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EDITORIAL ANALYSIS : The takeaways from the UN World Water Conference


Source: The Hindu


  • Prelims: Current events of national and international importance(Ground water, world Bank, UN Water Conference, SDG-6, WASH, Jal Shakti Abhiyan, etc
  • Mains GS Paper II & III: Geographical features and their locations- change in critical geographical features etc



  • The World Water Conference that was convened by the United Nations (March 22-24 2023) was the first UN conference on freshwater in almost 50 years.





  • Groundwater is the water present below the earth’s surface and is a vast resource of water.
  • Almost 22 percent of water is below the surface land in the form of groundwater.
  • World Bank report: India is the largest groundwater user.


Importance of Groundwater:

  • Groundwater is the backbone of India’s agriculture and drinking water security in rural and urban areas
  • It meets nearly 80% of the country’s drinking water and two-thirds of its irrigation needs.
  • Groundwater is pivotal to India’s water security.


UN Water Conference on freshwater:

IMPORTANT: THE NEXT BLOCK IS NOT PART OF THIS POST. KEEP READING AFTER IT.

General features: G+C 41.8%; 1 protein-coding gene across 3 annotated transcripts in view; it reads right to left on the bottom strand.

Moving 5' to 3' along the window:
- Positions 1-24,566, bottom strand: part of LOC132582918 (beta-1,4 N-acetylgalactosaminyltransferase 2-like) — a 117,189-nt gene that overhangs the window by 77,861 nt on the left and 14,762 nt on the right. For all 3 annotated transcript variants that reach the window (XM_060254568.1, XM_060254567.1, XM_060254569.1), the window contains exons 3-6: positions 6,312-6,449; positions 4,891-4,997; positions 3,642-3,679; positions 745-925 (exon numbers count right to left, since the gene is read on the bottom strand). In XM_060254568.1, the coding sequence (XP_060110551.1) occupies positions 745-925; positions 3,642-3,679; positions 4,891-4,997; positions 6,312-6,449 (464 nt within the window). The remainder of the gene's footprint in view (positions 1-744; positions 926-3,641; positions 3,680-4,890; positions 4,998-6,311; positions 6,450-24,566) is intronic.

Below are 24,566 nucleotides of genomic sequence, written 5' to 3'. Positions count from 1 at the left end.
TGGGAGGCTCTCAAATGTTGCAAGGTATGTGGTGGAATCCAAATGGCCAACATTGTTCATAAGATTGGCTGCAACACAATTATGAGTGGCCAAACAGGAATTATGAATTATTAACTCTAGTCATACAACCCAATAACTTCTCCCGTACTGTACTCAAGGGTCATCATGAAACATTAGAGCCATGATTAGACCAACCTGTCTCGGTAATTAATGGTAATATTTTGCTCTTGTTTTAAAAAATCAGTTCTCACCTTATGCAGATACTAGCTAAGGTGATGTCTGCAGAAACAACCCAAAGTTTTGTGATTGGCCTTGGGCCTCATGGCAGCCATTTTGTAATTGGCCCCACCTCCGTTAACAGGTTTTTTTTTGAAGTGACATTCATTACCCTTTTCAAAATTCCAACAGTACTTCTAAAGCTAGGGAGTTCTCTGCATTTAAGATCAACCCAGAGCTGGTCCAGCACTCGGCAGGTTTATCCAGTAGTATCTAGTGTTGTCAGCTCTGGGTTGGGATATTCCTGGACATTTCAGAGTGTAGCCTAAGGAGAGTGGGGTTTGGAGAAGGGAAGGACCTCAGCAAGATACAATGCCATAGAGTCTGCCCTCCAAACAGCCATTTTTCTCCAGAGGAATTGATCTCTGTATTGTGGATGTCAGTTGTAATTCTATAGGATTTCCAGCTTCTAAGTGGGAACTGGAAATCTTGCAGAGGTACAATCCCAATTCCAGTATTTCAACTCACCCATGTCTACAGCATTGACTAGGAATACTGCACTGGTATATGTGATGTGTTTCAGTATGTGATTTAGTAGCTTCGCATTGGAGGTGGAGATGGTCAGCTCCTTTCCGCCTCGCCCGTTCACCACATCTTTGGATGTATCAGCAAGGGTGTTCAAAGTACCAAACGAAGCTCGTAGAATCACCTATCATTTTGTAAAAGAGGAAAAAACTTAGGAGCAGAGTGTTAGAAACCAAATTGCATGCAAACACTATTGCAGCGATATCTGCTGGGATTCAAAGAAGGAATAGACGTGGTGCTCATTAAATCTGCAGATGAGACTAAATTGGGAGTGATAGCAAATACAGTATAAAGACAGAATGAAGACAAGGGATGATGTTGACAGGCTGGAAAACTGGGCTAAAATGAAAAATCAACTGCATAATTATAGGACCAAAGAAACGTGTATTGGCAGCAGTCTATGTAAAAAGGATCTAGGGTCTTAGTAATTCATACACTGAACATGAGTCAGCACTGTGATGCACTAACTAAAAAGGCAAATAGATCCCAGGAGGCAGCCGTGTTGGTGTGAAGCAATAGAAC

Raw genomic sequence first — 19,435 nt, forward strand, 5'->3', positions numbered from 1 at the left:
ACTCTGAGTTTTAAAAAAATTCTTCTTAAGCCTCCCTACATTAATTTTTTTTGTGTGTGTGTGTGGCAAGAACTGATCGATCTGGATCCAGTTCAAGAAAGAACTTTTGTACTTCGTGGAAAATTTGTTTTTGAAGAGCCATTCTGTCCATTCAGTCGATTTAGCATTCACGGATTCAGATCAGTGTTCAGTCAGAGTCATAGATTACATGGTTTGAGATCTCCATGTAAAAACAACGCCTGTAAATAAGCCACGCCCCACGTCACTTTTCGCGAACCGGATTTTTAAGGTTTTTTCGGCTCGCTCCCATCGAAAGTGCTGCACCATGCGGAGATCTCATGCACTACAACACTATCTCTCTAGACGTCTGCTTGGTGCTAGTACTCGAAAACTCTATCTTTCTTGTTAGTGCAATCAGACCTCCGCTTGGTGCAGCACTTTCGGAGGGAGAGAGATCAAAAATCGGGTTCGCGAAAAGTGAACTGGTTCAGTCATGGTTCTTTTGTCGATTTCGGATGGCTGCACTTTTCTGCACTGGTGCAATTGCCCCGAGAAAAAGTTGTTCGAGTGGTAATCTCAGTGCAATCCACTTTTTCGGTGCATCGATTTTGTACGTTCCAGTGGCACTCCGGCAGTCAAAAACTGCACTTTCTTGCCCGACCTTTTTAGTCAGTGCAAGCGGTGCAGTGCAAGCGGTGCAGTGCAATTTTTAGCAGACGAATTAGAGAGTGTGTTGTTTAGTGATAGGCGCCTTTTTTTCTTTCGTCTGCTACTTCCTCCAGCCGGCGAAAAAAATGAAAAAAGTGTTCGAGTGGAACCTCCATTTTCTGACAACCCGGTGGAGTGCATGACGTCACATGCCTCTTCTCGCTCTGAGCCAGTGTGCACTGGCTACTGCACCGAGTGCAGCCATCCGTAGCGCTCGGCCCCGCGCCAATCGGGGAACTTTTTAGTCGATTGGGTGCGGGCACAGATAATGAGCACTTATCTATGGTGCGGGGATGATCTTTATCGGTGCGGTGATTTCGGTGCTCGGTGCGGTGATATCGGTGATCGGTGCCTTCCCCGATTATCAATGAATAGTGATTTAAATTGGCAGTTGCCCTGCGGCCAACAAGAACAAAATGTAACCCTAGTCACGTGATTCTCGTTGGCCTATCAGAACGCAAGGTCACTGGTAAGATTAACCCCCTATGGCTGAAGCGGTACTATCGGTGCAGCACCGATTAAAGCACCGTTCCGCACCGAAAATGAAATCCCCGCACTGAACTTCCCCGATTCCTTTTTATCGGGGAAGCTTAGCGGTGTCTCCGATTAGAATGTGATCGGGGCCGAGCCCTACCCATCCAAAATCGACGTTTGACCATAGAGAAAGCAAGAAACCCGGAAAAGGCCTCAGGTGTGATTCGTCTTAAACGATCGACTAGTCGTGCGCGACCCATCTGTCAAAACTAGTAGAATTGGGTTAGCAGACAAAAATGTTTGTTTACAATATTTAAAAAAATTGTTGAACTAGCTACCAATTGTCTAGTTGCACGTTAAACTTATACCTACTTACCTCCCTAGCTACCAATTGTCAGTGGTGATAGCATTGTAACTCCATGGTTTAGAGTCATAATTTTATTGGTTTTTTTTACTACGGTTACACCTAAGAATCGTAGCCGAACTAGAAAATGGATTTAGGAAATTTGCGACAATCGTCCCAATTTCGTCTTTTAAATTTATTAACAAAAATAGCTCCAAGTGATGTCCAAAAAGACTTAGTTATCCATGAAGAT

• It was held in the context of serious environmental issues — flooding, drought, severity of climate change and a looming food crisis.
  • The conference marked a mid-term review of the Water Action Decade 2018-2028
    • Advance the water agenda by energizing existing programmes and projects
    • Inspiring water action to achieve the 2030 Agenda, in particular Sustainable Development Goal 6 (SDG 6), which envisages the sustainable management of water and sanitation for all.


Outcome of the Conference:

  • The central outcome of the conference was the international Water Action Agenda, to which governments, multilateral institutions, businesses, and non-governmental organizations submitted over 670 commitments to address water security issues.
  • Nearly 164 governments and 75 multilateral organizations have made commitments.
  • The commitments embodied in the Water Action Agenda are voluntary and, therefore, legally non-binding
  • The voluntary commitments are expected to inspire the collective political will, which is needed to address the many water challenges.


Finances and water services:

  • Meeting this target by 2030 (as envisioned by the SDG): It will incur capital expenditures of $114 billion per year.
  • The World Bank estimates recurring operations and maintenance for basic water and sanitation service (WASH) costs to rise from about $4 billion to over $30 billion per year by 2030



  • The World Resources Institute (WRI): The commitments made by the states reflected rigor, scope, and ambition but they lacked proper finance and targets that are quantifiable in nature.
  • Investment of this range would require valuing water, which in turn requires robust water measurement and accounting.
  • There are serious limitations in our knowledge about the volume, flux and quality of water in lakes, rivers, soils and aquifers.
  • There are huge gaps in water usage data.